To contain the substantial power of the Cayenne engines, Porsche has developed a new surface-coated brake, composed of discs coated with hard tungsten-carbide layers, which improve responsiveness, lower wear and tear and ensures 30 percent longer service life. Porsche says that it is the world premiere of the system.
Porsche has developed an adaptive three-chamber air suspension. In addition to comfort on sporty drives, the system controls ground-clearance off-road. The system is standard on the Cayenne turbo and an option on other models. Also, for the first time, the Cayenne is available with rear-axle steering as an option, which improves driving dynamics and reduces turning circle.
The new Cayenne is available to order but first deliveries to the GCC will reach the region in February 2018. Prices for Saudi Arabia are SR308,600 ($82,250) for the Cayenne; SR375,800 for the Cayenne S and SR573,700 for the Cayenne Turbo.


Rolls-Royce Phantom VIII review: The car of kings and presidents

Updated 20 May 2020

Rolls-Royce Phantom VIII review: The car of kings and presidents

  • Our reviewer gets behind the wheel of the ultimate symbol of motoring power and luxury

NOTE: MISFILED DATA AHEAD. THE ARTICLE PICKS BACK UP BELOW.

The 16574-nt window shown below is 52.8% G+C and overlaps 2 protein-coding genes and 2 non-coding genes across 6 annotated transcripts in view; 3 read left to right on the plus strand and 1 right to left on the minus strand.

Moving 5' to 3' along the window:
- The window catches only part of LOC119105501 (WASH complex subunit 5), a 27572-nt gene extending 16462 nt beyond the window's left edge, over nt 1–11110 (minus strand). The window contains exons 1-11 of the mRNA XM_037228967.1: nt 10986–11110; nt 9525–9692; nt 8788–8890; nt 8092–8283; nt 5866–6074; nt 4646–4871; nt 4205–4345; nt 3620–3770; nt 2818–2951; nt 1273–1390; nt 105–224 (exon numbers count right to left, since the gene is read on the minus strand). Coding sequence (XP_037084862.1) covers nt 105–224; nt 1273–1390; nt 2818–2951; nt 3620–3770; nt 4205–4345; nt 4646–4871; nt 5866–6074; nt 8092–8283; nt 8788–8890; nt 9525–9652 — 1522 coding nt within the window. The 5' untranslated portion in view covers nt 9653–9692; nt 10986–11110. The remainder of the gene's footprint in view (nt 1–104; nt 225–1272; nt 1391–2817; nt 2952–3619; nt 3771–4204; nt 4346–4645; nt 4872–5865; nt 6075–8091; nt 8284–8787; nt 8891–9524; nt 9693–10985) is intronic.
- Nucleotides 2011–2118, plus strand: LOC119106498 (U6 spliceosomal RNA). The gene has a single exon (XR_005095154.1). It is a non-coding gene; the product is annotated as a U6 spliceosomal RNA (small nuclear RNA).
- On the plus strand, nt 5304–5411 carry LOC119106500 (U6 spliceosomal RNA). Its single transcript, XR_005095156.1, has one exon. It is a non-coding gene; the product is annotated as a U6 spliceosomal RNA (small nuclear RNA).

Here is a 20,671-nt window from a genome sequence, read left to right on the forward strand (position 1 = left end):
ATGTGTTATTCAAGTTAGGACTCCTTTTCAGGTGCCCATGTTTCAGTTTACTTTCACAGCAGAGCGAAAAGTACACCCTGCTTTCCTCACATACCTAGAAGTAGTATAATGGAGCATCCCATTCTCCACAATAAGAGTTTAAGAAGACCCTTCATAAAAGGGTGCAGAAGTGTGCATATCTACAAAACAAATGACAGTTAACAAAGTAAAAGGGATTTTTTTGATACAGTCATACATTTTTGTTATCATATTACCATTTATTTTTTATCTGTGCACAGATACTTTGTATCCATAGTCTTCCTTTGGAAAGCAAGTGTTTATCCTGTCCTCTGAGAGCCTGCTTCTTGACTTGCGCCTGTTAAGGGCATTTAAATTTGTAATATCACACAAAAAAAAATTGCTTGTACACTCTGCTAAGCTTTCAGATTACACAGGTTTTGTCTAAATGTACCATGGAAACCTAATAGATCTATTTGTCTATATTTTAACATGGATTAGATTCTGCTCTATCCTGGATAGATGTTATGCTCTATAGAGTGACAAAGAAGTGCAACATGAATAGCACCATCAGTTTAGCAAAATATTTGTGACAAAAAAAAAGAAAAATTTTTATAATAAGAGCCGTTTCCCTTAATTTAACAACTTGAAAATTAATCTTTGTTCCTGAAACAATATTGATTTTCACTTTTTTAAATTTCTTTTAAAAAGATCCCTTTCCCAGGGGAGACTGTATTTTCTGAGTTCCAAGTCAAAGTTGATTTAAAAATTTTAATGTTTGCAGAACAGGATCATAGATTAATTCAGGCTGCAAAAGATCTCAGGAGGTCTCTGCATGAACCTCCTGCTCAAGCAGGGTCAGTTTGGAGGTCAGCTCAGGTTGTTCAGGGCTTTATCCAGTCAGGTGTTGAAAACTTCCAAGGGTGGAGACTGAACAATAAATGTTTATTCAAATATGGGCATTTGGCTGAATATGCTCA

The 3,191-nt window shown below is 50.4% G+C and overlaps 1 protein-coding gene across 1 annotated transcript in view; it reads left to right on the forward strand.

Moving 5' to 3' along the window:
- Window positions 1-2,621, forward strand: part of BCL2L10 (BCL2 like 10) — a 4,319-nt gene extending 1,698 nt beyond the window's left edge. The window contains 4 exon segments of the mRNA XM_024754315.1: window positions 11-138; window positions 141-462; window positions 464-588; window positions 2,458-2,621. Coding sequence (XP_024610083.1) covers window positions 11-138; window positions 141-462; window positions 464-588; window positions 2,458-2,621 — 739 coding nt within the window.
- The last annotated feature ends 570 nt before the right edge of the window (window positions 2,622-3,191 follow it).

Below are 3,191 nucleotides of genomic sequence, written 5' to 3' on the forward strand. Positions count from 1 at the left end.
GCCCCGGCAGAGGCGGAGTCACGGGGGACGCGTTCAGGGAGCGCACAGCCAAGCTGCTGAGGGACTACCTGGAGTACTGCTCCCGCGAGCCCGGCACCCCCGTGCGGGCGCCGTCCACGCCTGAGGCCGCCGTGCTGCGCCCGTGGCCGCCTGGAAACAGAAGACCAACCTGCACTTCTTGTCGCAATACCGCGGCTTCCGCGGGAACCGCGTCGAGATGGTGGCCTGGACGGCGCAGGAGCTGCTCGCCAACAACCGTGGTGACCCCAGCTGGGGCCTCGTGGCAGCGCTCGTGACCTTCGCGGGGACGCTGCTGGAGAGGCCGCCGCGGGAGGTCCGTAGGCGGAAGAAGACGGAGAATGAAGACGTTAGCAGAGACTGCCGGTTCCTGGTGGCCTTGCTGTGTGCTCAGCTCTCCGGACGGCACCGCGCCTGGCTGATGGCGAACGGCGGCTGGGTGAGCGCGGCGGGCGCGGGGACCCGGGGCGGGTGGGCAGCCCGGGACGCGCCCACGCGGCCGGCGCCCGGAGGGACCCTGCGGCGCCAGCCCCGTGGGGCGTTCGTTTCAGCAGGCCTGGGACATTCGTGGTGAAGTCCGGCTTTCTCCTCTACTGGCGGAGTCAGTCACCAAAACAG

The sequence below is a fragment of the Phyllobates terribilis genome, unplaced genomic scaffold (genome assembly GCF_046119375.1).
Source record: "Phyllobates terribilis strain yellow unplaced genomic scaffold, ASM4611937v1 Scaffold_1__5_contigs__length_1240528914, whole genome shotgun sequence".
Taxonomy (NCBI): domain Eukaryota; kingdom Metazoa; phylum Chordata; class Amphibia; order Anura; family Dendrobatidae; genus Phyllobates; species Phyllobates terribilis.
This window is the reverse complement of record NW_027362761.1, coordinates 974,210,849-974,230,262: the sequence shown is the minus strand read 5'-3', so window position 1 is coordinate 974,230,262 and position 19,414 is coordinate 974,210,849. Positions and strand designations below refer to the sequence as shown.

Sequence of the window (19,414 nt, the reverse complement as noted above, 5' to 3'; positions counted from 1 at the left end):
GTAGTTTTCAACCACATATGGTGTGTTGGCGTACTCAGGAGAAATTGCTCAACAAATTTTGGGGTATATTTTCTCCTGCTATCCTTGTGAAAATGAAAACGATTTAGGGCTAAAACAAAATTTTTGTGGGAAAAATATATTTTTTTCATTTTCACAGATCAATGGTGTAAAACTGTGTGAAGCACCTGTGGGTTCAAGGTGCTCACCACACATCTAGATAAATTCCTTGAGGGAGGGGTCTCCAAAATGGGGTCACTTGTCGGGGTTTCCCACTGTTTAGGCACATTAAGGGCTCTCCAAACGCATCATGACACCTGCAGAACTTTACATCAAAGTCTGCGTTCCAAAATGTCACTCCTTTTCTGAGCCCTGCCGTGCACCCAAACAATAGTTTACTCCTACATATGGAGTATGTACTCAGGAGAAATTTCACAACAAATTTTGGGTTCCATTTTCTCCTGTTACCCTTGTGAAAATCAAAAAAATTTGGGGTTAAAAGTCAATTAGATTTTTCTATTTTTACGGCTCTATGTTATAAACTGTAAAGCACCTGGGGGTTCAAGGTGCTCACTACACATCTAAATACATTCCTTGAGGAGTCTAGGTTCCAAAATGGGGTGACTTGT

DUBAI: You can reel off all the petrolhead data you like about the Rolls-Royce Phantom VIII — 6.75 liters, 560 brake horse power, V12 twin-turbo engine, 900 newtons of torque and a maximum speed of 250kph — but all of that pales into insignificance before the Spirit of Ecstasy.

The classic sculpture that sits on top of the hood tells you this is a Rolls-Royce, probably the best car in the world. And it is not just any old Rolls, either. This is a Phantom, the British carmaker’s top-of-the-range, most elite model.


Phantoms have been conveying kings, presidents and other rulers for decades. When Sir Winston Churchill wanted to impress his new ally, King Abdul Aziz of Saudi Arabia, he gave him a Phantom III variation as a gift. The car is still much loved by royalty throughout the Middle East, and is the ultimate symbol of power, status and luxury.

Our reviewer Frank Kane gets behind the wheel of the ultimate symbol of motoring power and luxury: Rolls-Royce Phantom VIII. (Supplied)

Just getting behind the wheel of one boosts your ego several notches. People turn their heads to stare, nudge their friends to take a look, and take photos for immediate Instagramming. A Phantom owner is an influencer.

For a long time it was the ultimate chauffeur car, and no doubt those who own one will be sufficiently well off to afford a driver, too. But it would be unforgivable to miss out on the opportunity to drive this incredible piece of engineering yourself.

German car manufacturer BMW, which has owned Rolls-Royce since 1998, realizes this and is increasingly aiming the car at the self-drive market.